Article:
] An operational system has been developed on the island of Hispaniola to produce and disseminate new early warning information on coastal flooding, which will help save lives and protect property in low-lying, populated coastal areas. There is potential to enhance this early warning platform in the future and to extend it to other Caribbean nations.
The Dominican Republic and Haiti, which together comprise Hispaniola, face the threat of tropical cyclones each hurricane season, with high storm surges, flooding, and large waves. The growing tourism industry in the Dominican Republic has increased the number of people exposed to this hazard, whilst Haiti has suffered devastating impacts with far-reaching humanitarian consequences from hurricanes including Maria (2017) and Matthew (2016).
Thanks to the World Meteorological Organization’s Coastal Inundation Forecast Demonstration Project (CIFDP),
both the Dominican Republic and Haiti will now receive reliable and accessible storm surge forecasts provided by WMO’s Regional Specialized Meteorological Center (RSMC) Miami operated by the US National Hurricane Center
The USAID-funded CIFDP-Caribbean demonstration project was successfully completed in December 2018, with the main beneficiaries being the Dominican Republic, Haiti and other small islands. It was implemented by WMO and the Dominican Republic’s national meteorological service, ONAMET, ensuring the maximum synergies of regional and national efforts.
"Through this multi-year partnership with USAID and the World Meteorological Organization, we’re able to bring the same life-saving technology used in the United States to Haiti and the Dominican Republic,” said Jamie Rhome, a U.S. National Hurricane Center storm surge specialist.
The National Hurricane Center uses the Sea, Lake, and Overland Surges from Hurricanes (SLOSH) hydrodynamic model to simulate storm surge along hurricane-prone portions of the U.S. coastline and has made an effort to do the same along some international coastlines within the Caribbean region. For the purposes of CIFDP-Caribbean, NHC developed a new, specialized, version of SLOSH to include the physics of nearshore breaking waves.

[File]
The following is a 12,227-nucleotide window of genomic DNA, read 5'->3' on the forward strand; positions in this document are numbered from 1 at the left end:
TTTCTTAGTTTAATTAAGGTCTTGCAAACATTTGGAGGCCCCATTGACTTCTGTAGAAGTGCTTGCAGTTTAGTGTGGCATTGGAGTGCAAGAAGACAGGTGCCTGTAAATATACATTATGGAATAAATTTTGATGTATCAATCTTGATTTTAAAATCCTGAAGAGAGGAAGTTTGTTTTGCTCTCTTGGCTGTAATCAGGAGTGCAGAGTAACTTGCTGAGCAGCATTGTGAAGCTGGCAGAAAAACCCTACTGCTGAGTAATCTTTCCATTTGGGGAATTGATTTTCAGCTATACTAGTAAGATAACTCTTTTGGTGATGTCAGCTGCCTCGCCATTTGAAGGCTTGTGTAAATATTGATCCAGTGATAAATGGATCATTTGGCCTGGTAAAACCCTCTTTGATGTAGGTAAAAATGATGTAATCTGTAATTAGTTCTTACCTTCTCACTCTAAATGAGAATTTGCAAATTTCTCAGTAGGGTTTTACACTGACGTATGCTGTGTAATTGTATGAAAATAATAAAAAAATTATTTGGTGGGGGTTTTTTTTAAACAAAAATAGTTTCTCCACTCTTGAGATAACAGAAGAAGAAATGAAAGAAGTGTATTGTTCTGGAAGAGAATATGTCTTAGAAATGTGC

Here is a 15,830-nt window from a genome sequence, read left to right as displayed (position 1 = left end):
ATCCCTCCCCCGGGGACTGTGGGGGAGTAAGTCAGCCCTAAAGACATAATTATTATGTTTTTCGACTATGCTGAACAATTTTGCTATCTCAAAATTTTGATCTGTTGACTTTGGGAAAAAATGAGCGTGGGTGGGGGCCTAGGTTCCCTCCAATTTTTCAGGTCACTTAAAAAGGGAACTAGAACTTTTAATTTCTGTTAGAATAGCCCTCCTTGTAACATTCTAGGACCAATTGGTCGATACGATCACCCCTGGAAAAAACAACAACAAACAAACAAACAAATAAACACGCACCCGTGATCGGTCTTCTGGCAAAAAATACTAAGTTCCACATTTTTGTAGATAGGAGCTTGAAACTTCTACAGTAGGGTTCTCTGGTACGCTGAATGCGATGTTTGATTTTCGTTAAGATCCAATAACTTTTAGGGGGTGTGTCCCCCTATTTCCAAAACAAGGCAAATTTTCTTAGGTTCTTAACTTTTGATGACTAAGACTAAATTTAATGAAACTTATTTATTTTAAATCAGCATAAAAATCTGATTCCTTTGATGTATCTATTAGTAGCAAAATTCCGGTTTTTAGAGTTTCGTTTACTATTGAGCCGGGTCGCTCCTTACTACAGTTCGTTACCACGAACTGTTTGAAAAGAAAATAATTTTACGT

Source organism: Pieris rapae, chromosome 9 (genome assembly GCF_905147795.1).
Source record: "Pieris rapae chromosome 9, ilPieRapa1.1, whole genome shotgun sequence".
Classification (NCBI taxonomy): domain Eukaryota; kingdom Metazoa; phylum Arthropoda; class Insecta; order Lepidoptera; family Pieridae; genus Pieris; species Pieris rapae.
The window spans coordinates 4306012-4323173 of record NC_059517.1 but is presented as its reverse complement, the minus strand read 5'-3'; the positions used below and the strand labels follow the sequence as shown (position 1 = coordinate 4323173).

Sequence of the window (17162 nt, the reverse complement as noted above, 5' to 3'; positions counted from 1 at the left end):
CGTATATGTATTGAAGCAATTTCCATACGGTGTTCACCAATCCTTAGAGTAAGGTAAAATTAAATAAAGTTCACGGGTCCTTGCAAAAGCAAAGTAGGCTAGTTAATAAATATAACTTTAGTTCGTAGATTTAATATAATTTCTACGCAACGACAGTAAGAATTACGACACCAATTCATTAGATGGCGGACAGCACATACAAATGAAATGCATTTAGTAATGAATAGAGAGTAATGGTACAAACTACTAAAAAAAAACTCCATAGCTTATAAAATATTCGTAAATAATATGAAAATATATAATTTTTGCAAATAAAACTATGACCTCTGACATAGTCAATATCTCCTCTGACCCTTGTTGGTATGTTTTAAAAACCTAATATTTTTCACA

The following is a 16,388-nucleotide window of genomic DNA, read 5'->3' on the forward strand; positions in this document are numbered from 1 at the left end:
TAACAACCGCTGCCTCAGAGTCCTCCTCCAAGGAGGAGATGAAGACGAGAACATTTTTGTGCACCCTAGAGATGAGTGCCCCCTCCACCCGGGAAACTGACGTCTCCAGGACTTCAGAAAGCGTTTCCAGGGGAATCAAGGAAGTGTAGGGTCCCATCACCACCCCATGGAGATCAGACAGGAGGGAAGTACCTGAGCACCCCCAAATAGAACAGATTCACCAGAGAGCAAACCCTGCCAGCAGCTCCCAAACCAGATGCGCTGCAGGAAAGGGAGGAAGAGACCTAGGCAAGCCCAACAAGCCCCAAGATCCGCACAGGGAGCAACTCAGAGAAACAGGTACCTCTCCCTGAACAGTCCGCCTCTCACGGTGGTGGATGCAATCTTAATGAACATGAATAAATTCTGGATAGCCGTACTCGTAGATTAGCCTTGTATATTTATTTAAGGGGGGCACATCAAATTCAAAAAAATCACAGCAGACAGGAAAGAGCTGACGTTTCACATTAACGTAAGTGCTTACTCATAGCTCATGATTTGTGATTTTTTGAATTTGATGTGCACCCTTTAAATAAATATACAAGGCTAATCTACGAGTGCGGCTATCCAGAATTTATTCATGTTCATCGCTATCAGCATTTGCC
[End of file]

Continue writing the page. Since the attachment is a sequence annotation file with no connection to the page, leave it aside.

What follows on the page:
Based on climatology, over 16,000 hypothetical hurricanes were simulated and the potential storm surges were calculated. Composites of the resulting storm surges were then used to create high-resolution inundation maps using local topography. In locations that have a steep and narrow continental shelf, such as islands, waves can be a substantial contributor to the total water level rise observed during a tropical cyclone. For these areas, SLOSH has been coupled with a wave model to enable a more complete and accurate analysis of flood risk.
Hands-on training session
From December 3 to 7, 2018, the training on the pre-operational system for CIFDP-Caribbean was held in Santo Domingo, Dominican Republic. Members of NHC Storm Surge Unit and emergency management experts from the United States convened a 1-week implementation workshop to train the staff at the ONAMET and Civil Defense to use the new early warning products. The new vulnerability maps and forecasting system will enable people living in hurricane-prone coastal areas to evaluate their risk flooding due to storm surge. The user-friendly design allows the host countries to utilize the systems independent of the system developer.
The CIFDP was initiated by WMO in 2009, with support from the Joint WMO-IOC Technical Commission for Oceanography and Marine Meteorology
and the WMO Commission for Hydrology
, in order to improve safety-related services for coastal communities through the development of coastal inundation forecasting and warning systems at the regional scale. The unique factor in this demonstration project was the consideration of all sources of inundation (from both ocean and river sources), to provide the most comprehensive information for an early warning to coastal communities.
To date, CIFDP has been carried out in 4 locations: Bangladesh (completed 2017),
Caribbean, Fiji and Indonesia.
The CIFDP-Caribbean contributes to the Caribbean Early Warning System (CARIBE-EWS),
which is the regional arm of the IOC’s tsunami and other coastal hazards working group. It covers 48 countries and territories, of which 70% are Small Island Developing States (SIDS).
Edited for WeatherNation by Meteorologist Mace Michaels